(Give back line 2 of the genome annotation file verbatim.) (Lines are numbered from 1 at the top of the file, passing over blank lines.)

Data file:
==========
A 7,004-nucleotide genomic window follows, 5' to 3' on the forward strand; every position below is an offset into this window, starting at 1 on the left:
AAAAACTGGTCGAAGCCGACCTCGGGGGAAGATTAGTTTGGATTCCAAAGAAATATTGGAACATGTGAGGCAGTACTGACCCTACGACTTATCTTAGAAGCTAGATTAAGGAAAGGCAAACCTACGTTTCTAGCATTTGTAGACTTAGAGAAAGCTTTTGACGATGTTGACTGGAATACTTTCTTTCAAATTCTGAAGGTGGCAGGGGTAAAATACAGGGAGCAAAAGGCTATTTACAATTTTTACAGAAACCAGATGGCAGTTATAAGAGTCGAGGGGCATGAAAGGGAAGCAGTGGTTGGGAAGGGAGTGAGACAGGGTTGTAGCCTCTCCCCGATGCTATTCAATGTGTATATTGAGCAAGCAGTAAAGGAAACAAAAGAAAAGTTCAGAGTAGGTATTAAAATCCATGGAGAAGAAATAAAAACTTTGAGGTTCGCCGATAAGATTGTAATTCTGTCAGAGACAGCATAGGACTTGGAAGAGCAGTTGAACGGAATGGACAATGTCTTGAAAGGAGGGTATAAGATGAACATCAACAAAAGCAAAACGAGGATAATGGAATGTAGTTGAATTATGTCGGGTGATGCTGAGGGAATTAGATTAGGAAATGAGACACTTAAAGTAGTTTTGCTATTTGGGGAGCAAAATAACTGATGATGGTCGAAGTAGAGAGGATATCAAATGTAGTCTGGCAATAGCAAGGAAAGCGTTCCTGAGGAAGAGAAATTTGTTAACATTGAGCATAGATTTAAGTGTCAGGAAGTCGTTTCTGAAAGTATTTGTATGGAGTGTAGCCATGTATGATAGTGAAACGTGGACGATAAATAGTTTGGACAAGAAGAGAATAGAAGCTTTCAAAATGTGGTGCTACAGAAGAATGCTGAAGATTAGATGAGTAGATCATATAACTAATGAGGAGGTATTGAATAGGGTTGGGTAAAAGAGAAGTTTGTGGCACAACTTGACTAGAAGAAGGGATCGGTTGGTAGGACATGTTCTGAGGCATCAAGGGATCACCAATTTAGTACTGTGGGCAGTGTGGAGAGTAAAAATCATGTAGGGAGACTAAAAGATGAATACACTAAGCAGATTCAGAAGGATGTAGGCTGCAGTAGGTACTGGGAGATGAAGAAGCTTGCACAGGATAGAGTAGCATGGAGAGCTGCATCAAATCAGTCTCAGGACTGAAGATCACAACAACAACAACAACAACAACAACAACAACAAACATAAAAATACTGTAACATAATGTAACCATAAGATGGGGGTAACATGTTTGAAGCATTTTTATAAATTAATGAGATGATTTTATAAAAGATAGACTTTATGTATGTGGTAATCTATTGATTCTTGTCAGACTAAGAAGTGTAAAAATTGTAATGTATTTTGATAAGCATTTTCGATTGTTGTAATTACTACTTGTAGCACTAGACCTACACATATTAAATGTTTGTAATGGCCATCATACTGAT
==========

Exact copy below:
AAAAACTGGTCGAAGCCGACCTCGGGGGAAGATTAGTTTGGATTCCAAAGAAATATTGGAACATGTGAGGCAGTACTGACCCTACGACTTATCTTAGAAGCTAGATTAAGGAAAGGCAAACCTACGTTTCTAGCATTTGTAGACTTAGAGAAAGCTTTTGACGATGTTGACTGGAATACTTTCTTTCAAATTCTGAAGGTGGCAGGGGTAAAATACAGGGAGCAAAAGGCTATTTACAATTTTTACAGAAACCAGATGGCAGTTATAAGAGTCGAGGGGCATGAAAGGGAAGCAGTGGTTGGGAAGGGAGTGAGACAGGGTTGTAGCCTCTCCCCGATGCTATTCAATGTGTATATTGAGCAAGCAGTAAAGGAAACAAAAGAAAAGTTCAGAGTAGGTATTAAAATCCATGGAGAAGAAATAAAAACTTTGAGGTTCGCCGATAAGATTGTAATTCTGTCAGAGACAGCATAGGACTTGGAAGAGCAGTTGAACGGAATGGACAATGTCTTGAAAGGAGGGTATAAGATGAACATCAACAAAAGCAAAACGAGGATAATGGAATGTAGTTGAATTATGTCGGGTGATGCTGAGGGAATTAGATTAGGAAATGAGACACTTAAAGTAGTTTTGCTATTTGGGGAGCAAAATAACTGATGATGGTCGAAGTAGAGAGGATATCAAATGTAGTCTGGCAATAGCAAGGAAAGCGTTCCTGAGGAAGAGAAATTTGTTAACATTGAGCATAGATTTAAGTGTCAGGAAGTCGTTTCTGAAAGTATTTGTATGGAGTGTAGCCATGTATGATAGTGAAACGTGGACGATAAATAGTTTGGACAAGAAGAGAATAGAAGCTTTCAAAATGTGGTGCTACAGAAGAATGCTGAAGATTAGATGAGTAGATCATATAACTAATGAGGAGGTATTGAATAGGGTTGGGTAAAAGAGAAGTTTGTGGCACAACTTGACTAGAAGAAGGGATCGGTTGGTAGGACATGTTCTGAGGCATCAAGGGATCACCAATTTAGTACTGTGGGCAGTGTGGAGAGTAAAAATCATGTAGGGAGACTAAAAGATGAATACACTAAGCAGATTCAGAAGGATGTAGGCTGCAGTAGGTACTGGGAGATGAAGAAGCTTGCACAGGATAGAGTAGCATGGAGAGCTGCATCAAATCAGTCTCAGGACTGAAGATCACAACAACAACAACAACAACAACAACAACAACAAACATAAAAATACTGTAACATAATGTAACCATAAGATGGGGGTAACATGTTTGAAGCATTTTTATAAATTAATGAGATGATTTTATAAAAGATAGACTTTATGTATGTGGTAATCTATTGATTCTTGTCAGACTAAGAAGTGTAAAAATTGTAATGTATTTTGATAAGCATTTTCGATTGTTGTAATTACTACTTGTAGCACTAGACCTACACATATTAAATGTTTGTAATGGCCATCATACTGAT